Gender assignment in languages with a gender system is a complex issue, as this can be influenced by both semantic, morphological, and phonological factors (Corbett, 1991, 2013; Corbett & Fraser, 2000). Many Indo-European languages possess a three-gender system, which distinguishes masculine, feminine, and neuter gender. Whereas this system is preserved in several Indo-European branches, it has merged in other branches or languages, either to a system with a masculine – feminine distinction, or to a system with an uter – neuter distinction. Most historical linguists agree that the Indo-European three-gender system is an innovation, which emerged out of a two-gender-system of Proto-Indo-European (Luraghi, 2011; Matasović, 2004). However, an evolutionary reconstruction of the gender system reconstructs a three-gender system, in which the masculine gender continues to be stable and dominant over the tree, the feminine is frequently lost due to areal pressure, and the neuter is both gained and lost due to areality (Cathcart, Carling, Larsson, Johansson, & Round, 2018). In the current presentation, we will look at gender assignment, instability and evolution in two datasets. The first is a dataset of 1,300 lexical meanings in Scandinavian three-gender languages, which have been coded for gender, cognacy and morphological marking of the earliest attested language (Old Norse). The second is a dataset of fewer lexical meanings, around 100 lexical concepts, which have been compiled from 118 contemporary and historical Indo-European languages within the domains of farming/pastoralism, hunting/war, and technology/industry. The dataset has been coded for cognacy, gender, and morphological marking of the earliest attested form (Proto-Indo-European). All concepts have also been coded for properties assumed to underlie gender assignment, such as animate/inanimate, higher/lower (of animals), collective/individual, male/female, concrete/abstract, or various forms (oblong/blunt etc). Using these two datasets allows us to look at the Indo-European family as a whole, in order to see how the general tendencies play out, and then to focus on a dataset of higher granularity of one specific branch, to check our general results against more detailed data.We will consider both predictors of gender assignment as well as predictors of gender instability and change, observing how they relate to each other. Against a phylogenetic reference tree, accounting for the changes in gender systems (as concluded by morphosyntactic data of languages) of attested languages and ancestral nodes (Felsenstein, 2004), we will infer change rates of various genders as well as different concepts. We will test these predictors, both individually and in semantic clusters, defined by colexification and semantic change patterns. As for gender instability, our preliminary results indicate that the feminine gender is the least stable, followed by the neuter. Further, we will account for gender assignment by semantic domain, trying to explain why the dominant gender in some domains is feminine and neuter instead of masculine (which is the overall dominant gender) and how this correlates with overall patterns of gender instability. These are our basic research questions:●Which are the change rates for genders in general and gender assignment by different concepts?●Which are the strongest predictors for the overall gender assignment of concepts in our corpus?●When a new word enters the lexicon, which are the strongest predictors for the assignment of gender?●When a language changes its gender system, which are the strongest predictors for the evolution of the gender of concepts?●When a word changes its gender (without the language changing its gender system), which are the strongest predictors for the directionality of the change?●What is the observed correlation between the predictors of gender assignment and the predictors of gender instability? Is instability an indicator of a changing system, or is it generally implied by certain genders (e.g., feminine or neuter)? The research will make a significant contribution to our understanding of the mechanisms at work in gender assignment and how gender systems evolve over time.Cathcart, C., Carling, G., Larsson, F., Johansson, N., & Round, E. R. (2018). Areal pressure in grammatical evolution. Diachronica, 35(1), 1-34. Corbett, G. G. (1991). Gender. Cambridge: Cambridge Univ. Press.Corbett, G. G. (2013). Gender typology. In G. G. Corbett (Ed.), The Expression of Gender (pp. 87-130). Berlin - New York: Mouton de Gruyter.Corbett, G. G., & Fraser, N. M. (2000). Gender assignment: a typology and a model. In G. Senft (Ed.), Systems of Nominal Classification (pp. 293-325). Cambridge: Cambridge University Press.Felsenstein, J. (2004). Inferring phylogenies. Sunderland, Mass.: Sinauer.Luraghi, S. (2011). The origin of the Proto-Indo-European gender system: Typological considerations. Folia Linguistics, 45(2), 435-464. Matasović, R. (2004). Gender in Indo-European. Heidelberg: Winter.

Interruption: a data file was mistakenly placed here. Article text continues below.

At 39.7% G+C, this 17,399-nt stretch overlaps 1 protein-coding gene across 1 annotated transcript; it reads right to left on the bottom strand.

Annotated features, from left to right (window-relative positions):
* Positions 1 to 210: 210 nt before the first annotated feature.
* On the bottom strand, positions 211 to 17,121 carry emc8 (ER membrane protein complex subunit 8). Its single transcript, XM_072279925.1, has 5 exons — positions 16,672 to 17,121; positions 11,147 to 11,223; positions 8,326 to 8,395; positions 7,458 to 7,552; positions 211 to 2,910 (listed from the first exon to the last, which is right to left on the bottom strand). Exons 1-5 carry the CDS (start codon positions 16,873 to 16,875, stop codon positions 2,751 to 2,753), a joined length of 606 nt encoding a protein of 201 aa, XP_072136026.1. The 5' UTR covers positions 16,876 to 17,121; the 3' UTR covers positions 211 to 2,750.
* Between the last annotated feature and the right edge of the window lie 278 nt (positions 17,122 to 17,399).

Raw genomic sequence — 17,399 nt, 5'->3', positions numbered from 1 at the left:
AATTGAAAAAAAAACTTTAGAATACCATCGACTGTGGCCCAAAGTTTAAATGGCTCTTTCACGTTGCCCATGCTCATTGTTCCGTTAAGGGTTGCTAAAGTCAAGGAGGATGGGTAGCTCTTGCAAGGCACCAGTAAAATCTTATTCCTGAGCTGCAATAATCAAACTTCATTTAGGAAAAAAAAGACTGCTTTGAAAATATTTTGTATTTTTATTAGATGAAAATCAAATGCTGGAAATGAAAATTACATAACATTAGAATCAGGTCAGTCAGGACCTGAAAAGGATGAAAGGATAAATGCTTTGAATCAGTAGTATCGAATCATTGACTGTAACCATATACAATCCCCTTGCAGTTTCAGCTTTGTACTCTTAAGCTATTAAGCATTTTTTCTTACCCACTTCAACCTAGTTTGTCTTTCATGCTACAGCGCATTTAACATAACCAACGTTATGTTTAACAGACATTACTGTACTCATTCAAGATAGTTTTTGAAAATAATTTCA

|Publication status||Published - 2019|
|Event||52nd Annual Meeting of the Societas Linguistica Europaea - Leipzig University, Germany, Leipzig, Germany|
Duration: 2019 Aug 21 → 2019 Aug 24
|Conference||52nd Annual Meeting of the Societas Linguistica Europaea|
|Period||2019/08/21 → 2019/08/24|
Subject classification (UKÄ)
- Specific Languages